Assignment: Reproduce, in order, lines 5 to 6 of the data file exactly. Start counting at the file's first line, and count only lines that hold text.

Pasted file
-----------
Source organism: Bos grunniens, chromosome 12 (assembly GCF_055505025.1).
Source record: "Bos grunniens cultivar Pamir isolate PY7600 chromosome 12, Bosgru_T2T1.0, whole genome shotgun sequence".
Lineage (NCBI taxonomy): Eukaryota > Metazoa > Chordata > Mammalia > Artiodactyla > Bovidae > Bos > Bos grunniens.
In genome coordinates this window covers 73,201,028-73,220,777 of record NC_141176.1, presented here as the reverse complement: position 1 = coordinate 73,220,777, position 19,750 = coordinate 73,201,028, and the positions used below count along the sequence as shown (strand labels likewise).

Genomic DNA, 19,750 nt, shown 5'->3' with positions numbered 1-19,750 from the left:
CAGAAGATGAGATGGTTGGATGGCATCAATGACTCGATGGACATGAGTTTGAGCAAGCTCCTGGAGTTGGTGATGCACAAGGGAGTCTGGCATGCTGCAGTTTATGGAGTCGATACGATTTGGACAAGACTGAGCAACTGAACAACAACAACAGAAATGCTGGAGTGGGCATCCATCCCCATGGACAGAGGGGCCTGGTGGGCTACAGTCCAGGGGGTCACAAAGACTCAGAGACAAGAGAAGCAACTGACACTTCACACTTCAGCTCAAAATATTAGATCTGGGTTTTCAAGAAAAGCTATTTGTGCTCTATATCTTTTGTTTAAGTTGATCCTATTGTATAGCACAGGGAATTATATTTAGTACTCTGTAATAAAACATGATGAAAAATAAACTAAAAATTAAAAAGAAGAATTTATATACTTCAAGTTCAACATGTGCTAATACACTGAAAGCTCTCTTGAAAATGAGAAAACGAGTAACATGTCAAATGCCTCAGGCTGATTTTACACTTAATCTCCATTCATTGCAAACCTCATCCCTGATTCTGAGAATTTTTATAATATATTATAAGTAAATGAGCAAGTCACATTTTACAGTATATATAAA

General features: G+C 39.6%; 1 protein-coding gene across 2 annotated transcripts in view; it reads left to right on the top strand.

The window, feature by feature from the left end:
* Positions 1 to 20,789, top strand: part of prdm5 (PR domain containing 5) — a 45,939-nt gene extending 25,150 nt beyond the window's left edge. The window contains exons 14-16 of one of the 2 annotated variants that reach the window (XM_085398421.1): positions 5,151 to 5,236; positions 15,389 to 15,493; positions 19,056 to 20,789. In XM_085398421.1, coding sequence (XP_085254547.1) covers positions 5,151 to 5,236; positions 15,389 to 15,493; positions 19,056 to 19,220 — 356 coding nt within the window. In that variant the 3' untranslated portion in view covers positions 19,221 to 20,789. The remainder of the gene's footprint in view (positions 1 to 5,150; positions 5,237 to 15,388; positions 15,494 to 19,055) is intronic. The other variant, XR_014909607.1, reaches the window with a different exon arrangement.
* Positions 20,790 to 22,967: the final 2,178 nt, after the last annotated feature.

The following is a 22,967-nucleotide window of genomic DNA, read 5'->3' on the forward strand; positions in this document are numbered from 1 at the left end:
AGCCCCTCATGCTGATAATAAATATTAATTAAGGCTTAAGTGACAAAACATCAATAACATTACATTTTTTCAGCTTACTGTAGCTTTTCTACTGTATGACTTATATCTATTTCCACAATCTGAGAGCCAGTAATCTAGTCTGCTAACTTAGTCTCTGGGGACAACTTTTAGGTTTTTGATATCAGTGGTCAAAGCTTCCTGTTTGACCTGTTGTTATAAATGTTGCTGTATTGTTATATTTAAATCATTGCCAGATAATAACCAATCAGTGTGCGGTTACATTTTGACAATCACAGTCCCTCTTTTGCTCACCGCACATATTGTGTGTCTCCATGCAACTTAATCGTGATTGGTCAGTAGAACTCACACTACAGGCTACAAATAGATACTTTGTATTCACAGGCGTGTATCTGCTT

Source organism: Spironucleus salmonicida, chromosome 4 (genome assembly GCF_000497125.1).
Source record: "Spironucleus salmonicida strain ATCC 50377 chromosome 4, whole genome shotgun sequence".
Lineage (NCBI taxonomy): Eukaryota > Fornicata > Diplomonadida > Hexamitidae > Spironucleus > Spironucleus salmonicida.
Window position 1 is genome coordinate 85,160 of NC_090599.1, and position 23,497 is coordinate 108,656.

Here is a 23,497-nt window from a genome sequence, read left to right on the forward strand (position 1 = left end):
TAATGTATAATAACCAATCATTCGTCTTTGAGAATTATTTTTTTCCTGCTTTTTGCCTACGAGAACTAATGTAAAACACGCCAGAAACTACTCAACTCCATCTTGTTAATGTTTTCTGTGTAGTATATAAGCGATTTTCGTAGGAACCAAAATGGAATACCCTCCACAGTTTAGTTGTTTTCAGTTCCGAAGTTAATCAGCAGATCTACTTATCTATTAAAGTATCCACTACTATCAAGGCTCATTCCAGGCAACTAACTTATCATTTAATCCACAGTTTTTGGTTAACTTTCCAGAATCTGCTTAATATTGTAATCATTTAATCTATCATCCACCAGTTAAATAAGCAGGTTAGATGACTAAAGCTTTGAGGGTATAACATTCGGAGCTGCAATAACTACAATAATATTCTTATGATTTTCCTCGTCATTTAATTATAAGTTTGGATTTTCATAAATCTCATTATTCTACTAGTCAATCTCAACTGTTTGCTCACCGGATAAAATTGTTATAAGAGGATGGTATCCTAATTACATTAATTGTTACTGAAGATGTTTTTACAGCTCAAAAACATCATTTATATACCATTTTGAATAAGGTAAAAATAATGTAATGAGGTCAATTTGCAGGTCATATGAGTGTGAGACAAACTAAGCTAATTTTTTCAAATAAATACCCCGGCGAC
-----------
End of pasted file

Genomic DNA, 19,750 nt, shown 5'->3' with positions numbered 1-19,750 from the left:
CAGAAGATGAGATGGTTGGATGGCATCAATGACTCGATGGACATGAGTTTGAGCAAGCTCCTGGAGTTGGTGATGCACAAGGGAGTCTGGCATGCTGCAGTTTATGGAGTCGATACGATTTGGACAAGACTGAGCAACTGAACAACAACAACAGAAATGCTGGAGTGGGCATCCATCCCCATGGACAGAGGGGCCTGGTGGGCTACAGTCCAGGGGGTCACAAAGACTCAGAGACAAGAGAAGCAACTGACACTTCACACTTCAGCTCAAAATATTAGATCTGGGTTTTCAAGAAAAGCTATTTGTGCTCTATATCTTTTGTTTAAGTTGATCCTATTGTATAGCACAGGGAATTATATTTAGTACTCTGTAATAAAACATGATGAAAAATAAACTAAAAATTAAAAAGAAGAATTTATATACTTCAAGTTCAACATGTGCTAATACACTGAAAGCTCTCTTGAAAATGAGAAAACGAGTAACATGTCAAATGCCTCAGGCTGATTTTACACTTAATCTCCATTCATTGCAAACCTCATCCCTGATTCTGAGAATTTTTATAATATATTATAAGTAAATGAGCAAGTCACATTTTACAGTATATATAAA